Thursday, 24 January 2013 | 2 Comments
Back in 2011 I wrote:
Some things I do… Keep a list of my lessons in Excel. Each lesson has a Topic, Title and Description – and I get Excel to make a “code” to identify that lesson.
To a new teacher…
Here is how I get Excel to create a lesson code.
The table below is an excerpt of my lesson plan spreadsheet.
|2||1||9_5.2_fractions_01_review-of-fractions||Y||9||Fractions||1||5.2||Review of fractions||Define. Identify parts of a fraction. Classify fractions. Fraction conversions.|
|3||2||9_5.2_fractions_02_fraction-conversions||Y||9||Fractions||2||5.2||Fraction conversions||Mixed numerals to improper fractions and vice versa. Simplifying. Determine reciprocals (extension of conversion).|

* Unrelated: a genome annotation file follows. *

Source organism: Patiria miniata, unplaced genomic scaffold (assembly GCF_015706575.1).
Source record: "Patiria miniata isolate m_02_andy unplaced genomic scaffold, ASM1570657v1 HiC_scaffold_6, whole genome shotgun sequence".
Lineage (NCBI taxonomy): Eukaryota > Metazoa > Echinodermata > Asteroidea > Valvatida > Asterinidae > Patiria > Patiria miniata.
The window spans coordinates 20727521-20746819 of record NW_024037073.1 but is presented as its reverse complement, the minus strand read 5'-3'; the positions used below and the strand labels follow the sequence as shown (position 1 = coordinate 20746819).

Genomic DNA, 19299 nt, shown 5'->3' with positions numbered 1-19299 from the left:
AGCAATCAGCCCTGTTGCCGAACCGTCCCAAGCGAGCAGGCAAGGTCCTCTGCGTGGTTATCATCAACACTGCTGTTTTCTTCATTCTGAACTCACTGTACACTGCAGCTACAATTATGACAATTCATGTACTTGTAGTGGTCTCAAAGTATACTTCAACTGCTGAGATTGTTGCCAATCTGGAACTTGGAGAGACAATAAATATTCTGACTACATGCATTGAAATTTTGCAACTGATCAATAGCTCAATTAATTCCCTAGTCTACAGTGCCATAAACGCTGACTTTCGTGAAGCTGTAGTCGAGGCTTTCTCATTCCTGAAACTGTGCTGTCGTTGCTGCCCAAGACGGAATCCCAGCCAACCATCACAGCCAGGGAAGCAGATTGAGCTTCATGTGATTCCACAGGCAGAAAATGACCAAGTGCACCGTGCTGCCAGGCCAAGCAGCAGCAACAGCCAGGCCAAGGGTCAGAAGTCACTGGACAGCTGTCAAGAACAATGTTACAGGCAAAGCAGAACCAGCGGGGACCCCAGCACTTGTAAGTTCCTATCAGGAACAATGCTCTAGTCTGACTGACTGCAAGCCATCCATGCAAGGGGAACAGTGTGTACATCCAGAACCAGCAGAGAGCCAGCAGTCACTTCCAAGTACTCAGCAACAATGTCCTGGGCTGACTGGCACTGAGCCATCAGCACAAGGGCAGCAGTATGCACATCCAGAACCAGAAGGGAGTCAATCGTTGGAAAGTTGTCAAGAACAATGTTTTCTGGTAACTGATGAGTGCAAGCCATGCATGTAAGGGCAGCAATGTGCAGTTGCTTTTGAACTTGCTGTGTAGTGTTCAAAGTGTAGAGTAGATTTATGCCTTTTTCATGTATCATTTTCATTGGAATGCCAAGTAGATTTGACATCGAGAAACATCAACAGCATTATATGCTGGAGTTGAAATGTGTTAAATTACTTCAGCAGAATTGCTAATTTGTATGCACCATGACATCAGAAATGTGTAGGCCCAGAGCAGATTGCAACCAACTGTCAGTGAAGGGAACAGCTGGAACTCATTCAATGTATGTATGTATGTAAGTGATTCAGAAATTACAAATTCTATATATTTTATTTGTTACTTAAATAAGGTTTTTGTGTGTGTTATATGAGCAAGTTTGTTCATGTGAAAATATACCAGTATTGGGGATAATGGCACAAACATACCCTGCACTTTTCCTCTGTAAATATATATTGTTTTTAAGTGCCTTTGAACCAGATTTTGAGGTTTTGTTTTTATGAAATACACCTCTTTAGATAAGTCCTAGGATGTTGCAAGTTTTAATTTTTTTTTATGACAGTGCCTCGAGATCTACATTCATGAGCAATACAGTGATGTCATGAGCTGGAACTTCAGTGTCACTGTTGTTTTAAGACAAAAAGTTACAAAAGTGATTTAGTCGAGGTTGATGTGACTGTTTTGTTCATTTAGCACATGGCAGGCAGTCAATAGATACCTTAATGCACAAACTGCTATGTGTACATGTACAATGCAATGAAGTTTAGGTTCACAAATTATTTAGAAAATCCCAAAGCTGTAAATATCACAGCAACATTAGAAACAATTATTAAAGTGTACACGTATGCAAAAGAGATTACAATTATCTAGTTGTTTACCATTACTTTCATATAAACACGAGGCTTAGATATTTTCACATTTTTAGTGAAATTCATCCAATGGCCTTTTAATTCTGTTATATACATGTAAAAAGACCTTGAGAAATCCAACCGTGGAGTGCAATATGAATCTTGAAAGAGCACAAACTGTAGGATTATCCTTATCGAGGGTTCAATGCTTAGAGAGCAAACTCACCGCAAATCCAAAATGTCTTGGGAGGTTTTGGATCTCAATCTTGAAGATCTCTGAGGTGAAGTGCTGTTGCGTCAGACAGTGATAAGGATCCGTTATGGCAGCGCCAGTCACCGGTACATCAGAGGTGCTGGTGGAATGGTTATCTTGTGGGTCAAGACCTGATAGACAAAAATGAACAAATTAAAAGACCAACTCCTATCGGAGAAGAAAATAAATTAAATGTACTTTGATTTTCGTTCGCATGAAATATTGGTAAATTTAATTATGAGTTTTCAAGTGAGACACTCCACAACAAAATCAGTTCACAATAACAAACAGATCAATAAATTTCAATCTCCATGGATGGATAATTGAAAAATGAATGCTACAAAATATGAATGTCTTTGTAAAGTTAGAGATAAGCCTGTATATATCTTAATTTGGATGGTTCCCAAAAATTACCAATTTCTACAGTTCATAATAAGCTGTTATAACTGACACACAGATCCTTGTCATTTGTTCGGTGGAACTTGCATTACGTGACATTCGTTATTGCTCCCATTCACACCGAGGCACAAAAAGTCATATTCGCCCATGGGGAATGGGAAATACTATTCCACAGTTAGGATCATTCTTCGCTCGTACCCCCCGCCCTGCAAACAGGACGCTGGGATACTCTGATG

|4||3||9_5.2_fractions_03_equivalence-and-simplifying||Y||9||Fractions||3||5.2||Equivalence and simplifying||Equivalent fractions, simplifying fractions.|
Column B, the “Ref” column is generated automatically combining the year, stage, topic, topic no. and title of the lesson. Here is the Excel formula B2:
This creates a nice reference code (seen in B2 above) that can be used as a filename for a lesson plan and a folder name to store relevant resources.
(NB, after creating a lesson record, I could save the value of the generate code, rather than the formula.)
Here is an example file that will be easier than copying the formula.
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Simon Job — eleventh year of teaching maths in a public high school in Western Sydney, Australia.
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